Companies benefit from the initial connections to solution providers, but they also build a lasting network through this process and identify partners they may want to collaborate with in the future. A good open innovation intermediary can connect a healthcare company to a range of potential partners, including those well outside their own industry. In the case of the rapid analytical tests GSK was seeking, potential technologies under consideration were biosensors being used in applications including aerospace, electronic components, manufacturing, and fabrication. 

New Options to Solve Your Problem

Solution searches can be ongoing, as in the case of the open innovation galleries, or can be finite project "events" that have a specific timeline and communications plan to support the project milestones. When Essilor, the global giant in ophthalmic optics, wanted to find low-cost, easy-to-use, and scalable solutions that could be employed by vision care workers to accurately measure eye refractive errors within underserved populations, the company launched a grand challenge, a very public form of open innovation that combines technology outreach with marketing amplification.

Essilor's See Change Challenge offered monetary prizes of 25,000 Euros to up to five winning solution providers. Solution providers in 15 countries submitted proposals that included apps that run on smartphones, separate devices that work in conjunction with smartphones, and devices that do not require computing power. The innovators who submitted solutions had varied backgrounds in fields such as optical engineering, software development, public health, and design. Finalists in the See Change Challenge are currently building out their solutions to provide Essilor with a proof of concept or prototype in Phase 2 of the challenge.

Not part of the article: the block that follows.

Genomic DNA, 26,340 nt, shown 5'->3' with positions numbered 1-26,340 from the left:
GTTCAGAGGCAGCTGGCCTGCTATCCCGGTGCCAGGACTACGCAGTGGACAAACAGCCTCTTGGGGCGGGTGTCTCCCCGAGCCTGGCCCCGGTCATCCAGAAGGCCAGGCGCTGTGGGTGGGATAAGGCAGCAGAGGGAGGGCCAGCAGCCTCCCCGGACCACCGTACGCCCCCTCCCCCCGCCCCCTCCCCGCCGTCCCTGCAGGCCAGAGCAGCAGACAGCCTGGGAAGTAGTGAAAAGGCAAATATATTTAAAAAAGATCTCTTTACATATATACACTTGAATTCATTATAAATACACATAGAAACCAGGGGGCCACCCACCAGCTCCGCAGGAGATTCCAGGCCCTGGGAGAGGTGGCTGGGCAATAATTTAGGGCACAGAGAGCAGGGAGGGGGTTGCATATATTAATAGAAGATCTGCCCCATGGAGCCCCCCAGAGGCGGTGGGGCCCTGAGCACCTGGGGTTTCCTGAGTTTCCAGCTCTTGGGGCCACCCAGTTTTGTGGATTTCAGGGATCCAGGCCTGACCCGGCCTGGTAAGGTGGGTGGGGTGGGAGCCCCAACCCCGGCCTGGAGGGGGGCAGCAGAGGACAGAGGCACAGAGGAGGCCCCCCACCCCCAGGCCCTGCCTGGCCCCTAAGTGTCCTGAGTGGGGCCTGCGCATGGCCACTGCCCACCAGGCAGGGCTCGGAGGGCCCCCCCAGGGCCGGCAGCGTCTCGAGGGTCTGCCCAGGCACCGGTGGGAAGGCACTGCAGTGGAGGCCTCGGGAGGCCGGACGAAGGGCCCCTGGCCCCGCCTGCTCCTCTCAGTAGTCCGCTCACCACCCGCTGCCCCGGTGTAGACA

Grand challenges are a way for organizations to create awareness while accessing new technology approaches. For Essilor, the grand challenge helped raise awareness for poor vision, a major global issue affecting over 2.5 billion individuals. The grand challenge was also a key component in supporting Essilor's corporate mission of improving access to healthy vision for underserved communities worldwide.

Reduced Development Time

Open innovation can increase your options for solutions faster than more traditional R&D approaches, thus decreasing total development time. Take GE's Industrial Solutions Challenge. This open innovation challenge focused on design to create a new ergonomic rotary handle to be incorporated into a soon-to-be-released portfolio of molded-case circuit breakers. By using a crowd-sourced approach to the design process, GE was able to leverage and invest in solutions from engineers, designers, and architects with extensive experience and diverse industry backgrounds. The company announced five winners of its design challenge and indicated that factors from the five winning ergonomic designs would be incorporated into the molded-case circuit breakers. As a result of using this approach, GE stated that it would be able to introduce the state-of-the-art circuit breaker platform in half the time of its previous product launches.

Open innovation is a versatile strategy for manufacturers looking to accelerate their innovation programs by leveraging external connections. Our rapid-paced global economy demands that companies do more with less and get to market before the competition. Open innovation provides multiple paths to finding new solutions, whether it be for a discrete technology or component or an entirely new way of utilizing technology to address a major global issue. Open innovation is a win-win proposition for solution seekers and solution providers alike and is an important element in any successful innovation program.     

Bronwyn Monroe is vice president at NineSigma Inc., a global innovation services firm headquartered in Cleveland, OH. Reach her at

[image courtesy of COLIN00B/PIXABAY.COM]